Parents and caregivers of Christian County Public School students are encouraged to attend a free spaghetti dinner this week on their child’s behalf.
School Spokesperson Heather Aubin says the spaghetti dinner is being offered this Thursday during another Parent University session.
Aubin says this session is especially important for local parents and guardians to attend since their child’s future is at stake and information shared during Parent University is another tool for local students to reach their goals.
The spaghetti dinner is scheduled to take place this Thursday at 6 p.m. and will be held at the Christian County Board of Education.
For more information about Parent University contact Heather Aubin at 270-887-7018.
A Clarksville teen who was reported missing since last week has been located and is unharmed.
Early this morning, the 9-1-1 call center received a phone call from Sierra Nicole Simpson, who told the dispatcher that she was unharmed and did not need a medic and requested to speak with a police detective.
Shortly after the phone call, Simpson was taken to a police precinct to talk with a detective and gave information that police say is sketchy and will require further investigation to fill in the gaps.
According to police, Simpson had preplanned to leave her residence and packed extra clothes to take with her when she went to school on Thursday, March 15th.
Simpson reportedly told police, after school was dismissed for the day last Thursday, she wandered around and was offered a ride from two unknown men and that she had been staying with them in Kentucky until she decided to return back to Clarksville this morning.
Police say the Clarksville teen decided to return home because she felt bad about the extensive efforts in locating her.
Simpson’s family was reportedly notified of her return and police say the investigation into her whereabouts during the time she went missing is still ongoing.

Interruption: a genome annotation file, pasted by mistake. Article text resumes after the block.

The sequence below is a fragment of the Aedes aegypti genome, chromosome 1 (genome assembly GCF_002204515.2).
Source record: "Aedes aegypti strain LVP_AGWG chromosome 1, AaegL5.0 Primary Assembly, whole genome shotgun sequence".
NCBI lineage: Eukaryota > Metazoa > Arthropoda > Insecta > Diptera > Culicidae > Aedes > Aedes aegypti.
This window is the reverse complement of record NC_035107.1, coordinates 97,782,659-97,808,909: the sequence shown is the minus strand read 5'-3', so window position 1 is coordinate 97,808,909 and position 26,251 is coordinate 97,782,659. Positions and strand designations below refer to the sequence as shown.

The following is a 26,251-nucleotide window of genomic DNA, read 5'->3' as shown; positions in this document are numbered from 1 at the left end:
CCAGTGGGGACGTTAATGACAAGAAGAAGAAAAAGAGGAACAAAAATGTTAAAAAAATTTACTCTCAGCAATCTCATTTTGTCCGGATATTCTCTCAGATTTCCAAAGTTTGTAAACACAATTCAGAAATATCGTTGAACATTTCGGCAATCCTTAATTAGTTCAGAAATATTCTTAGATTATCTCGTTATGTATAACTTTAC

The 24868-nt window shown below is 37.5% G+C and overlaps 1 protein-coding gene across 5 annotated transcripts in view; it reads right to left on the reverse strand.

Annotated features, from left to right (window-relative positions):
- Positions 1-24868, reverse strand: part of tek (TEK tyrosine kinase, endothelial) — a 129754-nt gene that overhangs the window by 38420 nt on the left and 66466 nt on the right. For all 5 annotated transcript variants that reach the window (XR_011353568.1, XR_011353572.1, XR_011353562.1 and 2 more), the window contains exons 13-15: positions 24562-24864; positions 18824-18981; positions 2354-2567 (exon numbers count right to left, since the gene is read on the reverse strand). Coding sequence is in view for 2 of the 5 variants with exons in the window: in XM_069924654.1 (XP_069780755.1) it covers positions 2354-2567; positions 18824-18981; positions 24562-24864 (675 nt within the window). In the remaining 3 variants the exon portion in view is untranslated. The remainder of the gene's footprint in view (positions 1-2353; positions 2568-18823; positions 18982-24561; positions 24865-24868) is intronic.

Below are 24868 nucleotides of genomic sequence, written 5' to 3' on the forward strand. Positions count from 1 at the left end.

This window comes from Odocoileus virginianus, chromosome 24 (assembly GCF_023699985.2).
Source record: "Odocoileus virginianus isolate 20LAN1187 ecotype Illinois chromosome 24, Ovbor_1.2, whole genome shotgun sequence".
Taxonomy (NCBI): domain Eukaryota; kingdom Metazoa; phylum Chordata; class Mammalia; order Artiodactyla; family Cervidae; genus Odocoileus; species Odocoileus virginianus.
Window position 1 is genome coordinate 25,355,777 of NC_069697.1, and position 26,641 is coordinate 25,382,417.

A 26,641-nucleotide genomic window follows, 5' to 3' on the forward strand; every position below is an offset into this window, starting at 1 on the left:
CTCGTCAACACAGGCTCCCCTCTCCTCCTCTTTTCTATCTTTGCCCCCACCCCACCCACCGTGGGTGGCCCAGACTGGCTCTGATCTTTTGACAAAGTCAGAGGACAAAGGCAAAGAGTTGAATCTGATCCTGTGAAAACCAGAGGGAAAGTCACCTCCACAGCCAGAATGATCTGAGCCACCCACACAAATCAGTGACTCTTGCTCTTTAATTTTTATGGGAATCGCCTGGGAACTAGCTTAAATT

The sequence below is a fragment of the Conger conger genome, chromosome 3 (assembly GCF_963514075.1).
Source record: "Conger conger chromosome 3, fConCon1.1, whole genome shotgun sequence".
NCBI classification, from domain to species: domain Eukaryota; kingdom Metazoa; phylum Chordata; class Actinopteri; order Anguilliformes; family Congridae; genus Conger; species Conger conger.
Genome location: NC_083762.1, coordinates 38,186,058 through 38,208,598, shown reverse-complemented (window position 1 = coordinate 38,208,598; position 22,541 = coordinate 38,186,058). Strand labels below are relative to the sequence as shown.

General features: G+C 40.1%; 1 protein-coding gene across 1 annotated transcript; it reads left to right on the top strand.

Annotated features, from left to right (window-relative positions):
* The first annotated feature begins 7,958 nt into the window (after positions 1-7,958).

Fort Campbell officials with 1-59th Combat Aviation Brigade will be conducting yet another time honored tradition this week to officially mark the return of the brigade from their rendezvous with destiny in Afghanistan.
Military leaders will be hosting an uncasing ceremony Thursday, March 22nd at the local post, to mark the end of their year-long deployment overseas where soldiers assigned to the brigade provided rotary-wing aviation support throughout southern Afghanistan.
The 159th CAB was reportedly deployed off-cycle from the rest of the 101st Airborne Division and is the last brigade to return from its most recent mission in Afghanistan. Post officials say this was the second deployment for the brigade in support of Operation Enduring Freedom.
Words can not describe the bond that’s shared between a soldier and his battle buddy, and it especially holds true with their spouses, who are often times wearing multiple hats while their loved one is deployed across the globe.
Nicole Carey, the wife of First Sergeant Christopher Carey, who is assigned to Fort Campbell’s 1-32 Cavalry Regiment says family-oriented events are a great way for military spouses to network and bond, something that will be useful when their soldier deploys to places like Afghanistan and Iraq.
According to Carey, she is thankful to have a great support group while her husband is deployed and that having someone who is going through the same thing is comforting to have, especially since her husband’s job often times requires him to be in harms way.
Serving in the military is a great honor that most citizens will never understand or get to experience.
A Fort Campbell organization is giving back to those who serve in the armed forces and their loved ones in a big way.
Family Readiness Support Assistant Helen Howard says despite months of planning and sleepless nights, she is proud to give military families a chance to enjoy themselves and forget about their worries for at least a day.
Several volunteers, including Howard recently organized an early Easter Egg Hunt for children whose parents are assigned to the 1-32 Cavalry Regiment.
Howard then went on to say that planning events like the mass Easter Egg Hunt took several months to plan and dozens of people to pull it off, but it was worth it in the end.
Hundreds of children attended the egg hunt, which took place over the weekend at the local post.